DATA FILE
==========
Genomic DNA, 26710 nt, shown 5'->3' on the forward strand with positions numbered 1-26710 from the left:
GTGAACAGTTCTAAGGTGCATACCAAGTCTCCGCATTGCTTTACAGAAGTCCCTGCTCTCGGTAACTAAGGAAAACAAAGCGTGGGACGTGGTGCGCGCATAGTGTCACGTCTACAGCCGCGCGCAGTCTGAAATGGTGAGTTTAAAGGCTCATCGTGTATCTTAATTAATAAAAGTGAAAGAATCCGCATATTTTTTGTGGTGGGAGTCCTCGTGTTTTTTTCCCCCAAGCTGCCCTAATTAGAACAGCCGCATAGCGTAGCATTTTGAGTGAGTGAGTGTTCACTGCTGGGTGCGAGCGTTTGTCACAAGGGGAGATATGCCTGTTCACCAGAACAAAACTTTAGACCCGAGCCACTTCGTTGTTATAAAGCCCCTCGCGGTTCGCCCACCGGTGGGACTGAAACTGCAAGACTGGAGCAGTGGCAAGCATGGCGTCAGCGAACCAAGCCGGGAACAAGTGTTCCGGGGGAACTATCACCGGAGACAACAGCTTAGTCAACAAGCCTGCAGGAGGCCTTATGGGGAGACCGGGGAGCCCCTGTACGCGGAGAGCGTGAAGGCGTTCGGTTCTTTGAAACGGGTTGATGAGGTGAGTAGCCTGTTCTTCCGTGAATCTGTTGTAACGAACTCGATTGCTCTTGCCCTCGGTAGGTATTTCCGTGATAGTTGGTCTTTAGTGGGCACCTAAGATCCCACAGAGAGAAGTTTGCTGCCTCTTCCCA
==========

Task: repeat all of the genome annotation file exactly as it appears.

Genomic DNA, 26710 nt, shown 5'->3' on the forward strand with positions numbered 1-26710 from the left:
GTGAACAGTTCTAAGGTGCATACCAAGTCTCCGCATTGCTTTACAGAAGTCCCTGCTCTCGGTAACTAAGGAAAACAAAGCGTGGGACGTGGTGCGCGCATAGTGTCACGTCTACAGCCGCGCGCAGTCTGAAATGGTGAGTTTAAAGGCTCATCGTGTATCTTAATTAATAAAAGTGAAAGAATCCGCATATTTTTTGTGGTGGGAGTCCTCGTGTTTTTTTCCCCCAAGCTGCCCTAATTAGAACAGCCGCATAGCGTAGCATTTTGAGTGAGTGAGTGTTCACTGCTGGGTGCGAGCGTTTGTCACAAGGGGAGATATGCCTGTTCACCAGAACAAAACTTTAGACCCGAGCCACTTCGTTGTTATAAAGCCCCTCGCGGTTCGCCCACCGGTGGGACTGAAACTGCAAGACTGGAGCAGTGGCAAGCATGGCGTCAGCGAACCAAGCCGGGAACAAGTGTTCCGGGGGAACTATCACCGGAGACAACAGCTTAGTCAACAAGCCTGCAGGAGGCCTTATGGGGAGACCGGGGAGCCCCTGTACGCGGAGAGCGTGAAGGCGTTCGGTTCTTTGAAACGGGTTGATGAGGTGAGTAGCCTGTTCTTCCGTGAATCTGTTGTAACGAACTCGATTGCTCTTGCCCTCGGTAGGTATTTCCGTGATAGTTGGTCTTTAGTGGGCACCTAAGATCCCACAGAGAGAAGTTTGCTGCCTCTTCCCA